The Pandemic Issue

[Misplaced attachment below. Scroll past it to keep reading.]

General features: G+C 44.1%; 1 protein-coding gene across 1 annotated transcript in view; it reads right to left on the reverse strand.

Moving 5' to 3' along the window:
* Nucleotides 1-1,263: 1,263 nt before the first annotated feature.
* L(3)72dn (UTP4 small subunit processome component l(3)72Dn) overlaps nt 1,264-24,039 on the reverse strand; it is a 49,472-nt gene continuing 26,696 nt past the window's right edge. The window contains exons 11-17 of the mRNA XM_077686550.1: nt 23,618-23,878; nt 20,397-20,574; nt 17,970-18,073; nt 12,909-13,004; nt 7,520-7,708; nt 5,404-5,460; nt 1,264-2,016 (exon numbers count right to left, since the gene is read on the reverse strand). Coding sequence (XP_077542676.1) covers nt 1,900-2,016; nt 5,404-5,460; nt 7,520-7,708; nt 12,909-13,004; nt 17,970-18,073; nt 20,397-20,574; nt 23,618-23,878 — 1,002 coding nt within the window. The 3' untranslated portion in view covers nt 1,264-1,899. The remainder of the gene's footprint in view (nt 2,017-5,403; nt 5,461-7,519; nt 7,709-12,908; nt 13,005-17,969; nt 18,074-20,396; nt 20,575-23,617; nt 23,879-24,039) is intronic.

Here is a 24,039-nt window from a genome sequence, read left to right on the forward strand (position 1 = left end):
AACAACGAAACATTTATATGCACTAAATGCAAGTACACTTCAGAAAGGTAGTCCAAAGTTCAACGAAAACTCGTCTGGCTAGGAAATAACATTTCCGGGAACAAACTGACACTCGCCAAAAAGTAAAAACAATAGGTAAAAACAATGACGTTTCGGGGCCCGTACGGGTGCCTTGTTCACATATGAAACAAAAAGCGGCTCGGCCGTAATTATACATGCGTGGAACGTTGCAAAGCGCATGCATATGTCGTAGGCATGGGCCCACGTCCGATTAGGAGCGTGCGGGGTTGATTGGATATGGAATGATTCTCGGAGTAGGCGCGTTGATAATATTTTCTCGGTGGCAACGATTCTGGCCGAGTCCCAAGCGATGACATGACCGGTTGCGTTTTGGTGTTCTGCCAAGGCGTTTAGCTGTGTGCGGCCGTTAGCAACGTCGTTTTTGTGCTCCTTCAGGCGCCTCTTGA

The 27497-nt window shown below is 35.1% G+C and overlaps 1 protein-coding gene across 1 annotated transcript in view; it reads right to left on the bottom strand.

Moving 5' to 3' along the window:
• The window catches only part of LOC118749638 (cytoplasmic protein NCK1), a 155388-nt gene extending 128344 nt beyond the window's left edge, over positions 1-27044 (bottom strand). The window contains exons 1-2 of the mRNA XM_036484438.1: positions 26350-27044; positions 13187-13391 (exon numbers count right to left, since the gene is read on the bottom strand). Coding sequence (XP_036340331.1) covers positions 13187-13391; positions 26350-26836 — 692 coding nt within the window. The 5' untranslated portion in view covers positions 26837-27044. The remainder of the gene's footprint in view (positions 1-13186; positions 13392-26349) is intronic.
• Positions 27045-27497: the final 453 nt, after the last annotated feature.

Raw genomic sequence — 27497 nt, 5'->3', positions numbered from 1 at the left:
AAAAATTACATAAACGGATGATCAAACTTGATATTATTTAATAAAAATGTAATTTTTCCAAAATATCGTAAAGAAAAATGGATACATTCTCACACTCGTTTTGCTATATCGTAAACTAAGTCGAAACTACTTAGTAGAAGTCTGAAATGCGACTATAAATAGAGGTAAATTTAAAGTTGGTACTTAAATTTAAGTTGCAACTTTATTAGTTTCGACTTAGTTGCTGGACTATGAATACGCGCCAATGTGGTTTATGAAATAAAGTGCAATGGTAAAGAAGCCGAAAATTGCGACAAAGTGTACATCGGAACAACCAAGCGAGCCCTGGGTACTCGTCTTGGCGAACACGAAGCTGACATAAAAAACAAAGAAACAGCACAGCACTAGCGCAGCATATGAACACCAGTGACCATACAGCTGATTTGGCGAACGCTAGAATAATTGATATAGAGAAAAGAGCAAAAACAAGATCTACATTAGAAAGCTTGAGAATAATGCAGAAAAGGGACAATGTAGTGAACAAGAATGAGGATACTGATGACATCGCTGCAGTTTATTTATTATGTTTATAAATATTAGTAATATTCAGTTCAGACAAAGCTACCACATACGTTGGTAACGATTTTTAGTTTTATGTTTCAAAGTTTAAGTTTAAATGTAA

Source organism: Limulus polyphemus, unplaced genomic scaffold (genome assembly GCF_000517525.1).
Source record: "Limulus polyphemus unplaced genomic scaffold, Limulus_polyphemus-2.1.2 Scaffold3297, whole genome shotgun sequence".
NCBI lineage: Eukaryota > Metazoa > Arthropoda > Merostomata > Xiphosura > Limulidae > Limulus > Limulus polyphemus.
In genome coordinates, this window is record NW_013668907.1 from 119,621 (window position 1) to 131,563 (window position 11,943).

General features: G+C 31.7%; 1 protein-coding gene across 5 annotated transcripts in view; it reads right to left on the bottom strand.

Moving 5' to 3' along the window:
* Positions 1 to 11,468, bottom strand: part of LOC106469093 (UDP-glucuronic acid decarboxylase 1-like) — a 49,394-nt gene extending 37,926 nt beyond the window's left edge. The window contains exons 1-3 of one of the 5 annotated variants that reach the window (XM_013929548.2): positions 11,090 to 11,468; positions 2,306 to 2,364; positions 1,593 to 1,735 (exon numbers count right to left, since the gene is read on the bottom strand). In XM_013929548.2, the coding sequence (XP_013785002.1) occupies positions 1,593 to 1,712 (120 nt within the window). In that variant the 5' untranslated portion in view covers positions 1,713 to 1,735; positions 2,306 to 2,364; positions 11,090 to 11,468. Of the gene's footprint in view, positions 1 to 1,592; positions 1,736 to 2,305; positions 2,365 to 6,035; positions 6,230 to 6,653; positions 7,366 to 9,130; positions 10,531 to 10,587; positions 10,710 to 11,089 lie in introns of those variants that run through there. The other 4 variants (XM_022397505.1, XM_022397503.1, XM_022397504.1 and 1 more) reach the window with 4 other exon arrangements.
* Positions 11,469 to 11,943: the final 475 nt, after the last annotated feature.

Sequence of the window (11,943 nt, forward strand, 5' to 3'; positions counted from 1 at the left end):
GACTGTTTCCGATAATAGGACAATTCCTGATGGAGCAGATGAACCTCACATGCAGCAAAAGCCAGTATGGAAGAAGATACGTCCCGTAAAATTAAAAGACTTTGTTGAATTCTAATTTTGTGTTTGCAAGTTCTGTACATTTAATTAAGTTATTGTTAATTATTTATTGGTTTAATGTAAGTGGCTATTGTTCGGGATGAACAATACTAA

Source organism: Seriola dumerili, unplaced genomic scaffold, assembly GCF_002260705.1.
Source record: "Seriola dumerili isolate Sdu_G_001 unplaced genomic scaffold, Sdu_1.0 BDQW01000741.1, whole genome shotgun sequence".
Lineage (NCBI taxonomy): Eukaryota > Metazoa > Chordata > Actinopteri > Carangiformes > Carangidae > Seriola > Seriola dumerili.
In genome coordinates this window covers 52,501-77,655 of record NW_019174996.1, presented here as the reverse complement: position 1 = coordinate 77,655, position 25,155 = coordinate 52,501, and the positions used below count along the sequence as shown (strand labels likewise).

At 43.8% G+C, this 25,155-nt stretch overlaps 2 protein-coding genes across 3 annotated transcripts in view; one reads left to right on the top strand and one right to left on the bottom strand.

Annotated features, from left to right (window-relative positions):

It is essential, however, that the individual not die before the new generation has been produced; at least, not in so many cases as to ensure the population dwindling to extinction. The human species cannot have the relative immunity to harm from individual death possessed by the small and fecund species. Human beings are comparatively large, long-lived, and slow to reproduce, so that too rapid individual death holds within it the specter of catastrophe. The rapid death of unusually high numbers of human beings through disease can seriously dent the human population. Carried to an extreme, it is not too hard to imagine it wiping out the human species. Most dangerous in this respect is that class of malfunction referred to as “infectious disease.” There are many disorders that affect a particular human being for one reason or another and may kill him or her, too, but which will not, in itself, offer a danger to the species, because it is strictly confined to the suffering individual. Where, however, a disease can, in some way travel from one human being to another, and where its occurrence in a single individual may lead to the death of not that one alone but of millions of others as well, then there is the possibility of catastrophe. And indeed, infectious disease has come closer to destroying the human species in historic times than have the depredations of any animals. Although infectious disease, even at its worst, has never yet actually put an end to human beings as a living species (obviously), it can seriously damage a civilization and change the course of history. It has, in fact, done so not once, but many times. What’s more, the situation has perhaps grown worse with the coming of civilization. Civilization has meant the development and growth of cities and the crowding of people into close quarters. Just as fire can spread much more rapidly from tree to tree in a dense forest than in isolated stands, so can infectious disease spread more quickly in crowded quarters than in sparse settlements. To mention a few notorious cases in history: In 431 B.C., Athens and its allies went to war with Sparta and its allies. It was a twenty-seven-year war that ruined Athens and, to a considerable extent, all of Greece. Since Sparta controlled the land, the entire Athenian population crowded into the walled city of Athens. There they were safe and could be provisioned by sea, which was controlled by the Athenian navy. Athens would very likely have won a war of attrition before long and Greece might have avoided ruin, but for disease.


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